Forensic Science International Volume: 18 Issue: 2 Dated: (September/October 1981) Pages: 101-123
The injuries of 79 surviving and 37 dead victims of strangulation were analyzed and compared with the injuries of their assailants. Other interrelated conditions of victims and assailants were also analyzed.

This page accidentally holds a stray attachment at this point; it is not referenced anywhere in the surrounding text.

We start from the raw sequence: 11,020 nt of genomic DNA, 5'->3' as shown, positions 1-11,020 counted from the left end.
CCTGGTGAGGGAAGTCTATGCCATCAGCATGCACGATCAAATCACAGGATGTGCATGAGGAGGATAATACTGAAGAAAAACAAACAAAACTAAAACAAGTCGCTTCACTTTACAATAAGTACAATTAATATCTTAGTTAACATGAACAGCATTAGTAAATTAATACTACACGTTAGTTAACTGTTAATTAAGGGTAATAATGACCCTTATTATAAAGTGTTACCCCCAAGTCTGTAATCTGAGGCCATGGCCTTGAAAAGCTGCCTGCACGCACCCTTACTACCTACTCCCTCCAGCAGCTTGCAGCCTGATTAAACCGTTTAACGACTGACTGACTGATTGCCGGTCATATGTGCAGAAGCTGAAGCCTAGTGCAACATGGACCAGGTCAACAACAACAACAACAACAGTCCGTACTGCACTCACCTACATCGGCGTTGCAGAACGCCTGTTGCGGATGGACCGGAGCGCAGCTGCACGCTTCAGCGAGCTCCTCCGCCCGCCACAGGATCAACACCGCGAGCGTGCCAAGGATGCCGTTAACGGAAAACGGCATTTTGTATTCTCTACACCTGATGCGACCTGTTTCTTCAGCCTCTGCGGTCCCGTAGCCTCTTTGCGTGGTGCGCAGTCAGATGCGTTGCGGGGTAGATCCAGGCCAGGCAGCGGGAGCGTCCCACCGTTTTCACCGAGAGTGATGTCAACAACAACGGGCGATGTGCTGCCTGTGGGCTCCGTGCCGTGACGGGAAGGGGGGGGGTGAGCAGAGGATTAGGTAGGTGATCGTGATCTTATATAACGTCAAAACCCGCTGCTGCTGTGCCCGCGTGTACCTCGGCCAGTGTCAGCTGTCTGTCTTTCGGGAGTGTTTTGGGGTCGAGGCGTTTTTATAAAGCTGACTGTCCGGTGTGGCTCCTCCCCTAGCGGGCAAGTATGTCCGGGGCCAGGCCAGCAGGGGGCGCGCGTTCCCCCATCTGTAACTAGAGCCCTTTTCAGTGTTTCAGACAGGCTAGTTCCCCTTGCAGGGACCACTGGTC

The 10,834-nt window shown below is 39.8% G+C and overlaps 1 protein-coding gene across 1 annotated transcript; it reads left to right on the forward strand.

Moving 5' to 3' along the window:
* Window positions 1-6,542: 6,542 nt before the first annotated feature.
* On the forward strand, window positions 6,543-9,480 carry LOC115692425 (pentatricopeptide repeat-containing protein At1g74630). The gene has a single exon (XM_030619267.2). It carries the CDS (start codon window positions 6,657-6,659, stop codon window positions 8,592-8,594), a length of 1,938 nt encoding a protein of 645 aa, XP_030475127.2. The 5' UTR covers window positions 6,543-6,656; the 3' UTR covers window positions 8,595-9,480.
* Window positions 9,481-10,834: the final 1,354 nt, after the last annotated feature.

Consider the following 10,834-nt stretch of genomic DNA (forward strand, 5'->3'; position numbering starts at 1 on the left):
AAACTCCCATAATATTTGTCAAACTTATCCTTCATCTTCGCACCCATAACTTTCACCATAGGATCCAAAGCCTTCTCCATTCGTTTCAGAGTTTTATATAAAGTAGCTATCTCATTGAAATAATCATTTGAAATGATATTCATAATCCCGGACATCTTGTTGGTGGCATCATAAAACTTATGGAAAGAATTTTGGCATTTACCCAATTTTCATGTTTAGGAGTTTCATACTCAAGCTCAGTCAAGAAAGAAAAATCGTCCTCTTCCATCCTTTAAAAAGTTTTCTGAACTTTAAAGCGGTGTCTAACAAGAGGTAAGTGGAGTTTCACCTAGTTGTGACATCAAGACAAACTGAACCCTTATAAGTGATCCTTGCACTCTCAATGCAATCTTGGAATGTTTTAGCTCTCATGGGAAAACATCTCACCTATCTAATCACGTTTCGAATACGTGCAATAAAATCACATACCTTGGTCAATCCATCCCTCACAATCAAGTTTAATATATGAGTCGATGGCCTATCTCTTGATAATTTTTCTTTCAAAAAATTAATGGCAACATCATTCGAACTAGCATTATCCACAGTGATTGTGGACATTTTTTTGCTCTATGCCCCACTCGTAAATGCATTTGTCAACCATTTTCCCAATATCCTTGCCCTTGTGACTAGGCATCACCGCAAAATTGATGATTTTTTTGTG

The injuries of victims surviving strangulation were separated into six distinct types characteristic for strangulation, with one hand, with two hands from the front, with two hands from behind, by pressing the larynx with two thumbs, by ligature, and by putting the forearm or the elbow region around the neck. These types of injuries could also be recognized on the murdered victims. Besides the signs of strangulation, 43% of the surviving victims had head injuries. If the strangulation was attempted in connection with rape, the body injuries were usually not severe, but self-defence injuries were seen in 73% of the cases. The body injuries of the victims of maltreatment and murder were severe but self-defence injuries were seen only in 20% and 30% respectively. Conjunctival petechiae were seen on 14 out of 79 surviving victims but only 8 of them became unconscious and only 4 experienced sphincter incontinence, which suggests that the petechiae are not always a sign of life-threatening asphyxia but of local venous congestion. A regular relationship was noted between the presence of fractures of the hyoid bone and/or larynx, the ages of the victims and the manner of strangulation. The murderers were in more than 60% of the cases relatives or close friends of the victim. The connection between the victims and the murderers was sex-dominated: 38% of the victims were throttled by their regular or former sex-partner and 31% fell victim to a sex-murder. Suicide attempts of the throttler occurred in 5 out of 11 cases when the male sex-partner throttled his wife as a result of a matrimonial dispute or jealousy. Thirteen of the 20 physically examined throttlers revealed injuries which were inflicted during the murder. The most usual localizations of the injuries were the hands, forearms, face and neck, in which regions 3.8 injuries were found per throttler. Control persons revealed less than 2% of the number of injuries found on throttlers in these regions. Nail marks were the most common findings on the throttlers and their victims. The origin, morphology and medicolegal significance of the nail marks is discussed. (Author abstract)